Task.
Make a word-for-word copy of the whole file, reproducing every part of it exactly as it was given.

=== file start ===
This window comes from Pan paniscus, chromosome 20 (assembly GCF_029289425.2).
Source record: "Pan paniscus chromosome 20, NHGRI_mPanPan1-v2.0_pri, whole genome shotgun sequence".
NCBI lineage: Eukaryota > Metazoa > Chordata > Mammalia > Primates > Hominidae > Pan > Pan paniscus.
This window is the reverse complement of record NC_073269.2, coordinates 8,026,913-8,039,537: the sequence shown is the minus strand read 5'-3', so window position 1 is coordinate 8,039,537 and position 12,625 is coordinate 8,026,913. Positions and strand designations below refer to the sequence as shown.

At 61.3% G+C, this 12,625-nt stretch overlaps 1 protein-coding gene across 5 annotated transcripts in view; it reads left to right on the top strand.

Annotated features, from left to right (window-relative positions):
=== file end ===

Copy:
This window comes from Pan paniscus, chromosome 20 (assembly GCF_029289425.2).
Source record: "Pan paniscus chromosome 20, NHGRI_mPanPan1-v2.0_pri, whole genome shotgun sequence".
NCBI lineage: Eukaryota > Metazoa > Chordata > Mammalia > Primates > Hominidae > Pan > Pan paniscus.
This window is the reverse complement of record NC_073269.2, coordinates 8,026,913-8,039,537: the sequence shown is the minus strand read 5'-3', so window position 1 is coordinate 8,039,537 and position 12,625 is coordinate 8,026,913. Positions and strand designations below refer to the sequence as shown.

At 61.3% G+C, this 12,625-nt stretch overlaps 1 protein-coding gene across 5 annotated transcripts in view; it reads left to right on the top strand.

Annotated features, from left to right (window-relative positions):